This intimate portrait of Gamal 'G' Turawa, an ex-Metropolitan police officer, explores his memories of confused identity in a major-majority white racist and homophobic police force. In attempts to 'fit in' G found himself racially profiling and finding an empty pride in being the one Black person in the force rolled out to celebrities, politicians and the public; whilst keeping his sexuality secret, posing a fake photograph as his wife and son. Ultimately leading to his breakdown. The Black Cop is the winner of the British Short Film category at the 75th British Academy Film Awards. Cherish Oteka is a documentary filmmaker based in London who is passionate about telling universal stories through the lens of often erased communities.
Now an openly gay man, Gamal’s story is a multi-layered one and sits in the centre of three pivotal moments in our recent history. From the Black communities’ resistance of oppressive policing to the push for equality from the LGBT+ community and the aftermath of the African farming phenomenon.
Whilst Gee admits to horrendous acts in the police force, he reveals that he was also a victim of racialized bullying at work and actually learned to use his race as a bargaining tool to gain the acceptance of his colleagues. As well as allowing them to make race jokes, he slowly bought into the idea of harassing the Black community so he may be further welcomed into the circle of trust and camaraderie with his colleagues.
With the mounting pressure on the British and American government to address the racial profiling involved in policing as well as the
murder of George Floyd and the Black Lives Matter protests that ensued as a result of it, this timely documentary shows a deeply personal story that in turn reveals a very private world of policing.
Cherish Oteka 'to date, many of the documentaries I’ve made have explored identity, discrimination and institutional bias but never through the lens of someone who sits on all sides of the conversation. There is a lot of overlap with the struggles of Black and queer communities and I enjoy exploring this through my work. Beyond being Black, queer, trans, working class or someone who is read and treated as a woman, I’m interested in exploring the universalities of the human experience.
I first came to know Gamal as Britain’s first openly gay and Black police officer. I reached out to him as I was keen on telling stories that platformed people who sat at the intersection of Blackness and queerness. Our first conversation lasted for a few hours and the more we spoke, the more there was to speak about. At one point he opened up and told me more about his history of harassing the Black community as a police officer and explained that his journey towards coming out as gay involved him living a double life and creating a fake nuclear family so he could fit in with his colleagues.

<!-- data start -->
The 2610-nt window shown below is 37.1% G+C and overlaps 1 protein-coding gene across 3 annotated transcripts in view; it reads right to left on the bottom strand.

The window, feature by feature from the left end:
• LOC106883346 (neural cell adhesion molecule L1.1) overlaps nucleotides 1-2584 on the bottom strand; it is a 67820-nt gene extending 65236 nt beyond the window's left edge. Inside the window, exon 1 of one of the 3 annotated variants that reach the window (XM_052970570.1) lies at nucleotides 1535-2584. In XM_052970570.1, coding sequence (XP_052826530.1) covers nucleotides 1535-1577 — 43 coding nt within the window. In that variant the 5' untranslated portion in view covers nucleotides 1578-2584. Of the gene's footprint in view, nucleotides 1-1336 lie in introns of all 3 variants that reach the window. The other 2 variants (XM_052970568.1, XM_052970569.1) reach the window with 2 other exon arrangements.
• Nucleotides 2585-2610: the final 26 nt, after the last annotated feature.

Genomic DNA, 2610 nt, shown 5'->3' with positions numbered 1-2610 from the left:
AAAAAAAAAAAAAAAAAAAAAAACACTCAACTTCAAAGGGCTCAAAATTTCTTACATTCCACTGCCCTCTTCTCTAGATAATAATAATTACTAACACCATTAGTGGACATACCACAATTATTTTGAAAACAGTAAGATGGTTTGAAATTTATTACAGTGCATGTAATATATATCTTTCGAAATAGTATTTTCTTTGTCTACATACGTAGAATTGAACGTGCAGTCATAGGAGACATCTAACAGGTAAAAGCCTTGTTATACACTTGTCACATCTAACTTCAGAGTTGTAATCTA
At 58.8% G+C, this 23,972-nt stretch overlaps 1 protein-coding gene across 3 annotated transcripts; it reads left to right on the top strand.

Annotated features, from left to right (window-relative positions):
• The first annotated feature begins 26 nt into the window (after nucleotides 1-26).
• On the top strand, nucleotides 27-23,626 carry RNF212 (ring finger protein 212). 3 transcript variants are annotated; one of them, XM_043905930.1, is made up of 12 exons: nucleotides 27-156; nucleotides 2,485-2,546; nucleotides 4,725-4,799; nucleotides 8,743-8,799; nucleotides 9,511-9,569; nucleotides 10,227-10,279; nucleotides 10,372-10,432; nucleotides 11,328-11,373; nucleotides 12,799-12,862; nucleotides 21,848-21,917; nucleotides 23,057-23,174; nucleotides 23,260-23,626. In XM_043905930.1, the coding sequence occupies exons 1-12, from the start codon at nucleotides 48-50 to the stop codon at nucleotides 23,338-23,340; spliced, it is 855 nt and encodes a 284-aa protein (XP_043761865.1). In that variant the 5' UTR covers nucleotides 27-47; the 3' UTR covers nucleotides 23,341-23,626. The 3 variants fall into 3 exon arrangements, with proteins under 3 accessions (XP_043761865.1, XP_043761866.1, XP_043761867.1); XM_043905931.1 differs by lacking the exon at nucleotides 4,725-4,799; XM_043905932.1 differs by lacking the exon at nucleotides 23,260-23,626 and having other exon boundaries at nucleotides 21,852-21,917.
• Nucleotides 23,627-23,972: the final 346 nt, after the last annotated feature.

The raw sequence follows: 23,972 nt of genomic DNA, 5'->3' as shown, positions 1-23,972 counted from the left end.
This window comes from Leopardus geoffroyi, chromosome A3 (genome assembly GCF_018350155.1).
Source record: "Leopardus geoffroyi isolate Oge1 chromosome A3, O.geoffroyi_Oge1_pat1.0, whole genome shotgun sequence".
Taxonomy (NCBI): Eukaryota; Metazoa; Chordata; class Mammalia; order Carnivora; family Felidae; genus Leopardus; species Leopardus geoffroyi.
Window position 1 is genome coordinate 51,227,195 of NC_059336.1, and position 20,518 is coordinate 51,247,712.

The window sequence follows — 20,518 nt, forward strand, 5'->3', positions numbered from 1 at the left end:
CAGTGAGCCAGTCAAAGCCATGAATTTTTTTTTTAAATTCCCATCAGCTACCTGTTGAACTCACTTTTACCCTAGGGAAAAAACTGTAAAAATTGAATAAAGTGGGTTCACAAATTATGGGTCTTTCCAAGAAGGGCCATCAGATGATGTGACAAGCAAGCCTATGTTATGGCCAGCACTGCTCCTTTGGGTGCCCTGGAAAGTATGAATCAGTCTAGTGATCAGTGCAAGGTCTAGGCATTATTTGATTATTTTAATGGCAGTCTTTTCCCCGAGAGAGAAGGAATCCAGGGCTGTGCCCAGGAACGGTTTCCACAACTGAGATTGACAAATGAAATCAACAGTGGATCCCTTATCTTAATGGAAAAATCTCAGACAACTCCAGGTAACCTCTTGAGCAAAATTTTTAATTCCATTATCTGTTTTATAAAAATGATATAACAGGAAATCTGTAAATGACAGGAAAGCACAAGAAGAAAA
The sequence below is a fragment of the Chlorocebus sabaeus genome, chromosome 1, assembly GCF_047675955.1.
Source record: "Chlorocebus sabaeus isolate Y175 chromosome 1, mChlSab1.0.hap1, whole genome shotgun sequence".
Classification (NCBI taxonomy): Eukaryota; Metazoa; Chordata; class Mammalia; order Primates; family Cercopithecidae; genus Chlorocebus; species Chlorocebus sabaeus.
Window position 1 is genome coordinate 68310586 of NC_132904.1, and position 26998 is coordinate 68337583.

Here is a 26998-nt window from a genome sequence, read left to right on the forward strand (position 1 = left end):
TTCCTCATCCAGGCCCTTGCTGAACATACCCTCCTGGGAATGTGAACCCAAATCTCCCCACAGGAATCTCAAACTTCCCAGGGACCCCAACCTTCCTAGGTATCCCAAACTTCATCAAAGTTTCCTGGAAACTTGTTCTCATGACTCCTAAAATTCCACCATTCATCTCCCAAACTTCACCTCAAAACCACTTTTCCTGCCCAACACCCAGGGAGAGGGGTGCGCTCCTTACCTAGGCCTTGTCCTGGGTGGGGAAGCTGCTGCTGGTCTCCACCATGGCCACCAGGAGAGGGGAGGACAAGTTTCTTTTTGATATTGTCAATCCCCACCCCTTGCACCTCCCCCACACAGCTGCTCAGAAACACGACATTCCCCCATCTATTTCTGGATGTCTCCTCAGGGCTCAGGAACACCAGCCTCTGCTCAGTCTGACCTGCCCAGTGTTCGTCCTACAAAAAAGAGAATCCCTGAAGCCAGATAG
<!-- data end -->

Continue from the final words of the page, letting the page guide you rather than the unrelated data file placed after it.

While I was shocked and initially disappointed that this was his story, I also respected his honesty and appreciated that he had been on a real journey to be who he is today. When I dug deeper, I realised that I also had self-hate to overcome and his experience of wanting to change
parts of himself for the approval of others is a universal one and is a story that must be told.
Gamal’s story shines a light on how someone with a deep sense of self hate could end up in a high powered position and, out of their own self-loathing, can abuse their privileged position with devastating effects on those around him. Gamal is someone who acted out of pain as we all have. In one person and one story we present a villain, victim and hero and begin to understand the potential that we all have in being any one of these if not all three.'
The Black Cop, supported by the BFI Doc Society Fund and commissioned by Guardian Documentaries.
Producer & Director: @cherishoteka
Exec Producers: Shanida Scotland, Lindsay Poulton, @katyaochagavia & Lisa-Marie Russo
Production Manager: @hannahbushbailey
Business Affairs Executive: Christine Howard
Editorial Consultants: @campbellx & Derren Lawford
Director of Photography: @dopdaniel_
Sound Recordist: Ben Adam's
Art Assistant: Phoenix Robinson
Casting Assistant: Ray Sichilima
Stills Editor: Alex Lamden
Colour Grader: Lee Twohey
Sound Designer: @aiai.studios
Online Editor: Simon Cruse